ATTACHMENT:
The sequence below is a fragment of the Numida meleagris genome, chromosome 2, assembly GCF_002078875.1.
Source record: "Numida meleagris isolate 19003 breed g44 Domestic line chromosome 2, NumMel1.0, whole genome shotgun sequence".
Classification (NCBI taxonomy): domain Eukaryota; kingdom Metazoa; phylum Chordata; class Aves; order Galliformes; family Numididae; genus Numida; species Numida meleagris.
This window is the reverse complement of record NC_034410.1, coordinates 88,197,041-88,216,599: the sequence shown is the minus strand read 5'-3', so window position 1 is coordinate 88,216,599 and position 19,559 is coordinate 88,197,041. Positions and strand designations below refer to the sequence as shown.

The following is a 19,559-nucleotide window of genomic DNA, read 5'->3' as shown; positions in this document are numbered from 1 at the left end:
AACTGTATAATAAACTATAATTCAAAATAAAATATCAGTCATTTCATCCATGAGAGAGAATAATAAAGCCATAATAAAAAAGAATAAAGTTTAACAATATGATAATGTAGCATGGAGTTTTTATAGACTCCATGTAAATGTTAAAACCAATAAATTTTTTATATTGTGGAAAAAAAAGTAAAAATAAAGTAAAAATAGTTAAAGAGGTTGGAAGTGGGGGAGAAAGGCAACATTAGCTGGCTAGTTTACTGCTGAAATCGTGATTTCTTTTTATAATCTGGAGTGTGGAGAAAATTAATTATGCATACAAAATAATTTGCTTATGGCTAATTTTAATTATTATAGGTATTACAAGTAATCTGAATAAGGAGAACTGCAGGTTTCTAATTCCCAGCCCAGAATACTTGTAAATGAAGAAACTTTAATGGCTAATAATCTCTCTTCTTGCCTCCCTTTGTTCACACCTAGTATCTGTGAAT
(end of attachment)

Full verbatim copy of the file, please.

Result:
The sequence below is a fragment of the Numida meleagris genome, chromosome 2, assembly GCF_002078875.1.
Source record: "Numida meleagris isolate 19003 breed g44 Domestic line chromosome 2, NumMel1.0, whole genome shotgun sequence".
Classification (NCBI taxonomy): domain Eukaryota; kingdom Metazoa; phylum Chordata; class Aves; order Galliformes; family Numididae; genus Numida; species Numida meleagris.
This window is the reverse complement of record NC_034410.1, coordinates 88,197,041-88,216,599: the sequence shown is the minus strand read 5'-3', so window position 1 is coordinate 88,216,599 and position 19,559 is coordinate 88,197,041. Positions and strand designations below refer to the sequence as shown.

The following is a 19,559-nucleotide window of genomic DNA, read 5'->3' as shown; positions in this document are numbered from 1 at the left end:
AACTGTATAATAAACTATAATTCAAAATAAAATATCAGTCATTTCATCCATGAGAGAGAATAATAAAGCCATAATAAAAAAGAATAAAGTTTAACAATATGATAATGTAGCATGGAGTTTTTATAGACTCCATGTAAATGTTAAAACCAATAAATTTTTTATATTGTGGAAAAAAAAGTAAAAATAAAGTAAAAATAGTTAAAGAGGTTGGAAGTGGGGGAGAAAGGCAACATTAGCTGGCTAGTTTACTGCTGAAATCGTGATTTCTTTTTATAATCTGGAGTGTGGAGAAAATTAATTATGCATACAAAATAATTTGCTTATGGCTAATTTTAATTATTATAGGTATTACAAGTAATCTGAATAAGGAGAACTGCAGGTTTCTAATTCCCAGCCCAGAATACTTGTAAATGAAGAAACTTTAATGGCTAATAATCTCTCTTCTTGCCTCCCTTTGTTCACACCTAGTATCTGTGAAT